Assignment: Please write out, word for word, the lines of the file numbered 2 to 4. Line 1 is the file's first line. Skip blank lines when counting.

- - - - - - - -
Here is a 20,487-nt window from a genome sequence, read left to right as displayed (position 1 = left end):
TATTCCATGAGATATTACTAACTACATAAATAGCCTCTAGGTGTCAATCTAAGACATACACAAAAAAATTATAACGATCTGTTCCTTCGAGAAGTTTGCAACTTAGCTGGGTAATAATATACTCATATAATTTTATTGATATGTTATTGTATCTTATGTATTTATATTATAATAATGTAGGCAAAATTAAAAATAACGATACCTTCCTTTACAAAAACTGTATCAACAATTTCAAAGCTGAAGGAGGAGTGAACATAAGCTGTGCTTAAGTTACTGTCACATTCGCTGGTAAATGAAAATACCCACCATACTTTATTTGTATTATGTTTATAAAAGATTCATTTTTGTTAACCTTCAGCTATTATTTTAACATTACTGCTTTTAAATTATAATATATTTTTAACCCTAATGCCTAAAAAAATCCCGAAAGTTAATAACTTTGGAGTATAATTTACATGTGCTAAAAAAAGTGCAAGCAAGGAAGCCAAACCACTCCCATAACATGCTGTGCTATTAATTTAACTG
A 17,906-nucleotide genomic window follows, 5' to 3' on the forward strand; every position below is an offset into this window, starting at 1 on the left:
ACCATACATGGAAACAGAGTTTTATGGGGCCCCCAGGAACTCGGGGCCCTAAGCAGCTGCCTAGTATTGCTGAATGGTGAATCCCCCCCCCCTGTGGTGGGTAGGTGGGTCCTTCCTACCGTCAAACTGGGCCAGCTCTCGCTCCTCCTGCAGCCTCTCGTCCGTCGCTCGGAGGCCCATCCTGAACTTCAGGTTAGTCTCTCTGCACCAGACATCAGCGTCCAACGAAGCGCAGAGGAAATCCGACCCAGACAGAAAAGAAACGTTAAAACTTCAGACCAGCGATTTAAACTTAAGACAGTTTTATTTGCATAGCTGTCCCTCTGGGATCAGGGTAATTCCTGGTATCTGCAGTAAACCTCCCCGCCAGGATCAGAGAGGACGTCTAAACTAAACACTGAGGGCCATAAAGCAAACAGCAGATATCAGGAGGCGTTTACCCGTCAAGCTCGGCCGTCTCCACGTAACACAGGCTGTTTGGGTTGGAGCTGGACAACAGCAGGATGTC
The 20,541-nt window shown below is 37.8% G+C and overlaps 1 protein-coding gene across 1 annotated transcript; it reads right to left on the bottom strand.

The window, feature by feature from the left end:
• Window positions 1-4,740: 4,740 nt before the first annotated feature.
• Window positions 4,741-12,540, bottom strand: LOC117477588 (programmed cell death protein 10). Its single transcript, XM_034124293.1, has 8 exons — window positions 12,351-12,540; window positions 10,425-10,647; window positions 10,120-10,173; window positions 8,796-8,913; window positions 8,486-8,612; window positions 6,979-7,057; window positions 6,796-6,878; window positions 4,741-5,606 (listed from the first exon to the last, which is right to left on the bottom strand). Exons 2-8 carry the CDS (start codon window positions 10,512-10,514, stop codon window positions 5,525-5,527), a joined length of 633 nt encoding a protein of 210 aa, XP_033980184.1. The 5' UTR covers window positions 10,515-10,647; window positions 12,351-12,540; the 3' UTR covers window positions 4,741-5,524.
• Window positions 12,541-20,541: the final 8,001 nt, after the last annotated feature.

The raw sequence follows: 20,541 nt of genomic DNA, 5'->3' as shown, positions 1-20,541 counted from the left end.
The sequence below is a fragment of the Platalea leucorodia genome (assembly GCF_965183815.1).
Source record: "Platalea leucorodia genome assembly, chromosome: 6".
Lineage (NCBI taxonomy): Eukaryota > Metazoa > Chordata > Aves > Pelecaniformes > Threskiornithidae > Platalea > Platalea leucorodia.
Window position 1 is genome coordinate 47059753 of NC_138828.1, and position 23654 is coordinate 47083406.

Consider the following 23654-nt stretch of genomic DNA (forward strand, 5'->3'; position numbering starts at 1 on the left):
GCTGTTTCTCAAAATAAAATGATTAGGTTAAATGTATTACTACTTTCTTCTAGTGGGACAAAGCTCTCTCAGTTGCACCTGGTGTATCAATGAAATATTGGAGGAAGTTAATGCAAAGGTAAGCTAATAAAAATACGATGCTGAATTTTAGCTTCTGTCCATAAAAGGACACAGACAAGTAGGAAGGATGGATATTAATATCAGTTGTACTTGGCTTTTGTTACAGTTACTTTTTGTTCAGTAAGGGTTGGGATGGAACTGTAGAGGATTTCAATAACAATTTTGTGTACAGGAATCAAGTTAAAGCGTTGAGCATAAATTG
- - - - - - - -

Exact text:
TATTCCATGAGATATTACTAACTACATAAATAGCCTCTAGGTGTCAATCTAAGACATACACAAAAAAATTATAACGATCTGTTCCTTCGAGAAGTTTGCAACTTAGCTGGGTAATAATATACTCATATAATTTTATTGATATGTTATTGTATCTTATGTATTTATATTATAATAATGTAGGCAAAATTAAAAATAACGATACCTTCCTTTACAAAAACTGTATCAACAATTTCAAAGCTGAAGGAGGAGTGAACATAAGCTGTGCTTAAGTTACTGTCACATTCGCTGGTAAATGAAAATACCCACCATACTTTATTTGTATTATGTTTATAAAAGATTCATTTTTGTTAACCTTCAGCTATTATTTTAACATTACTGCTTTTAAATTATAATATATTTTTAACCCTAATGCCTAAAAAAATCCCGAAAGTTAATAACTTTGGAGTATAATTTACATGTGCTAAAAAAAGTGCAAGCAAGGAAGCCAAACCACTCCCATAACATGCTGTGCTATTAATTTAACTG
A 17,906-nucleotide genomic window follows, 5' to 3' on the forward strand; every position below is an offset into this window, starting at 1 on the left:
ACCATACATGGAAACAGAGTTTTATGGGGCCCCCAGGAACTCGGGGCCCTAAGCAGCTGCCTAGTATTGCTGAATGGTGAATCCCCCCCCCCTGTGGTGGGTAGGTGGGTCCTTCCTACCGTCAAACTGGGCCAGCTCTCGCTCCTCCTGCAGCCTCTCGTCCGTCGCTCGGAGGCCCATCCTGAACTTCAGGTTAGTCTCTCTGCACCAGACATCAGCGTCCAACGAAGCGCAGAGGAAATCCGACCCAGACAGAAAAGAAACGTTAAAACTTCAGACCAGCGATTTAAACTTAAGACAGTTTTATTTGCATAGCTGTCCCTCTGGGATCAGGGTAATTCCTGGTATCTGCAGTAAACCTCCCCGCCAGGATCAGAGAGGACGTCTAAACTAAACACTGAGGGCCATAAAGCAAACAGCAGATATCAGGAGGCGTTTACCCGTCAAGCTCGGCCGTCTCCACGTAACACAGGCTGTTTGGGTTGGAGCTGGACAACAGCAGGATGTC